Investors’ excitement about a promising new drug for depression reached a fever pitch last week when the CEO of the company behind it likened the drug to an antibiotic.

This drug has the “potential for patients with major depressive disorder to feel well within days, with just a two week course of treatment — similar to how antibiotics are used today — instead of enduring long-term chronic treatment,” Sage Therapeutics’ CEO Jeff Jonas said on Tuesday of his company’s drug, SAGE-217.

The comments came shortly after the company said it had received the green light from the Food and Drug Administration to accelerate the approval process for its drug.

A once-only course of treatment is essentially unheard of for depression or for any other chronic disease. And experts within and outside of the company say they doubt that’s how SAGE-217 would actually work. Instead of working as a once-only treatment, they said that data on the drug suggest that its effects would likely last as long as one month. Patients would still need to take the drug regularly for long-lasting results.

More importantly, although the drug has shown a promising potential ability to treat depression in preliminary studies, those findings have yet to be borne out by the kinds of longer and larger trials that are needed before it gets anywhere near federal approval.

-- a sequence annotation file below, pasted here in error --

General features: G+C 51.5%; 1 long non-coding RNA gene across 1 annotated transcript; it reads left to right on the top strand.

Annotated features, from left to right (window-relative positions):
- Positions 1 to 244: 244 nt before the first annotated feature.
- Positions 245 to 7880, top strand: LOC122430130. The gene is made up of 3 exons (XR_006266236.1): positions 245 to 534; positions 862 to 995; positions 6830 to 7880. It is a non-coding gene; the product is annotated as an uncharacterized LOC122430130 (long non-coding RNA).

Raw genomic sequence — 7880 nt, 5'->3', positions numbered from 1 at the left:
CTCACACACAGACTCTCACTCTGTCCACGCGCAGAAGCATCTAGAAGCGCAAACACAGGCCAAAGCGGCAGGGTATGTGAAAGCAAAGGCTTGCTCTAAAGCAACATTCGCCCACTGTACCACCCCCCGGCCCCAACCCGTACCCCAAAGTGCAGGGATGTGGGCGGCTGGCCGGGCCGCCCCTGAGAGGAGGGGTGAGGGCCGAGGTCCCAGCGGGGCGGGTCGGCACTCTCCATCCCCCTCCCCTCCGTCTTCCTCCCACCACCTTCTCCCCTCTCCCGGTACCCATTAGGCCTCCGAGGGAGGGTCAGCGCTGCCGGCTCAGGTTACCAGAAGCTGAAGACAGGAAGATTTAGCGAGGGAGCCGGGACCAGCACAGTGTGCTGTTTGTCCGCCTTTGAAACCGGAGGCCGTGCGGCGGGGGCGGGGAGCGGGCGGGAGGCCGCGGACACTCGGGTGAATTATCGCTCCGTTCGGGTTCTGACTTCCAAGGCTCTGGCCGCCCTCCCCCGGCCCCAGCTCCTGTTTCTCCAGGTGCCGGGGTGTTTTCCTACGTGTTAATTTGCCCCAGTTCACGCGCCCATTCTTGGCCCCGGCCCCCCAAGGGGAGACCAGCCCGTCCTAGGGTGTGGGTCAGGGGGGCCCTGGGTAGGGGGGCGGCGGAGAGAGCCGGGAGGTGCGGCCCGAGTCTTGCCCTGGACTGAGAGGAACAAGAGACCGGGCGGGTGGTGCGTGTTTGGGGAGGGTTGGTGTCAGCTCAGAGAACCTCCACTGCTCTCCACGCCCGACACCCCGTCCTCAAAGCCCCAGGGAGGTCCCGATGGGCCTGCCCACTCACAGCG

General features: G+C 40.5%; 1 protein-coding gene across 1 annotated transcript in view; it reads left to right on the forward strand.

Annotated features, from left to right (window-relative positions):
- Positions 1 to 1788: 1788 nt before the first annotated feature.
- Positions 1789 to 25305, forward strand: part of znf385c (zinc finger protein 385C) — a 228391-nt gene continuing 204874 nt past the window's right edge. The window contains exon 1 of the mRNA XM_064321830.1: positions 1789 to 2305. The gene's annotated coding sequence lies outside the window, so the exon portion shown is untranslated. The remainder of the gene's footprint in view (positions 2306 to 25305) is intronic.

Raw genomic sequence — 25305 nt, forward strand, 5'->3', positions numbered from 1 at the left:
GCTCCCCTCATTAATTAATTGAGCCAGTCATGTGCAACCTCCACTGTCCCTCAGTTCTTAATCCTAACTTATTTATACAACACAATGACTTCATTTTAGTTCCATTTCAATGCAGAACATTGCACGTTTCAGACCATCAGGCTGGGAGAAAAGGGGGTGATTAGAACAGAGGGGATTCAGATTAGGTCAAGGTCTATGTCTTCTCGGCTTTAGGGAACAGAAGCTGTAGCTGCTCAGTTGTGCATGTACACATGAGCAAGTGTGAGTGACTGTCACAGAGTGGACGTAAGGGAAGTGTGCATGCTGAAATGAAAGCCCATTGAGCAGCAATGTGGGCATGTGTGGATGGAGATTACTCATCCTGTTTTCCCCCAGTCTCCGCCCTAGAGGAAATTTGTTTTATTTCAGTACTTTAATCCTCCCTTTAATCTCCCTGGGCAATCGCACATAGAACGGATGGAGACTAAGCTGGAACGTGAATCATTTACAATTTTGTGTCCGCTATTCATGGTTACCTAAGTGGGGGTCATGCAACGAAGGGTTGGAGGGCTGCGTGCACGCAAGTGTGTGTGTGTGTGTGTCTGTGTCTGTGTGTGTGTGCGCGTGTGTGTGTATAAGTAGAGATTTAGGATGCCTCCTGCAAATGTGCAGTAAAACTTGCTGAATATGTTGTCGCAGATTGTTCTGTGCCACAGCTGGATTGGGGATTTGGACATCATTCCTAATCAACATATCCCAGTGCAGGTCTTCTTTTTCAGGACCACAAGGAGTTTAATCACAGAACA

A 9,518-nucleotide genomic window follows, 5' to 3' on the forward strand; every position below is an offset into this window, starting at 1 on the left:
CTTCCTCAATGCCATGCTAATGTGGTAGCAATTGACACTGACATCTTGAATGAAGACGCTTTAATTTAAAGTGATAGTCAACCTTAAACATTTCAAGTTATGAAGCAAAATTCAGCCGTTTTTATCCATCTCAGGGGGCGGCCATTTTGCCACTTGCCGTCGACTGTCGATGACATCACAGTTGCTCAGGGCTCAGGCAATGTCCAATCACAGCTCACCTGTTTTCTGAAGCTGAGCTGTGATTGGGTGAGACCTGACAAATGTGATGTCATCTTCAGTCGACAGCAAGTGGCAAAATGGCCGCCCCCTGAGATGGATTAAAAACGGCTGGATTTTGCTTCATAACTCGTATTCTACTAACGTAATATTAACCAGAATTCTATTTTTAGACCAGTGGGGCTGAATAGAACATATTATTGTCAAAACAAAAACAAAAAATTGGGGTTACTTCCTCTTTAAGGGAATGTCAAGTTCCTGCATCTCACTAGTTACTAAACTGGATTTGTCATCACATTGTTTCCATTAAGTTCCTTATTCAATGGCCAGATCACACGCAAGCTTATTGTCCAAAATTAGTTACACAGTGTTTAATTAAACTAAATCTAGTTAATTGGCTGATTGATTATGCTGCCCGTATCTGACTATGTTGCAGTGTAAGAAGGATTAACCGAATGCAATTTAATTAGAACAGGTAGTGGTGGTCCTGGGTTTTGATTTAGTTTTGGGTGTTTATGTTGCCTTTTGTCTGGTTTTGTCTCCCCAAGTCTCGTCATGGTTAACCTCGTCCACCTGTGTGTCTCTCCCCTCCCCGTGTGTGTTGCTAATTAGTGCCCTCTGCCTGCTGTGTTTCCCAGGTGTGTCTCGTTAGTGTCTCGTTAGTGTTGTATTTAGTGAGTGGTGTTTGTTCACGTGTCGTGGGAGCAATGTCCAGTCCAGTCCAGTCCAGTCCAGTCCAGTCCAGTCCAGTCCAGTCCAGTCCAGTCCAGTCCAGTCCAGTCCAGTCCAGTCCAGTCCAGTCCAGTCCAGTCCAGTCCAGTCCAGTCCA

An area in desperate need of new treatments

Depression is the leading cause of disability worldwide, and it can kill. While not the sole cause of suicide, depression is often a contributing factor. And while suicide rates have climbed for nearly 20 years, not a single new drug for depression has emerged.

Most treatments for depression and suicidal thinking are limited to a narrow class of drugs known as selective serotonin reuptake inhibitors, or SSRIs, which includes popular drugs like Prozac and Lexapro. While they can help some people, failure rates hover around 50%.

So researchers are on the hunt for better options — options that could soon include Sage’s new compound, which preliminary studies have suggested works well to treat depressive symptoms within a short time period.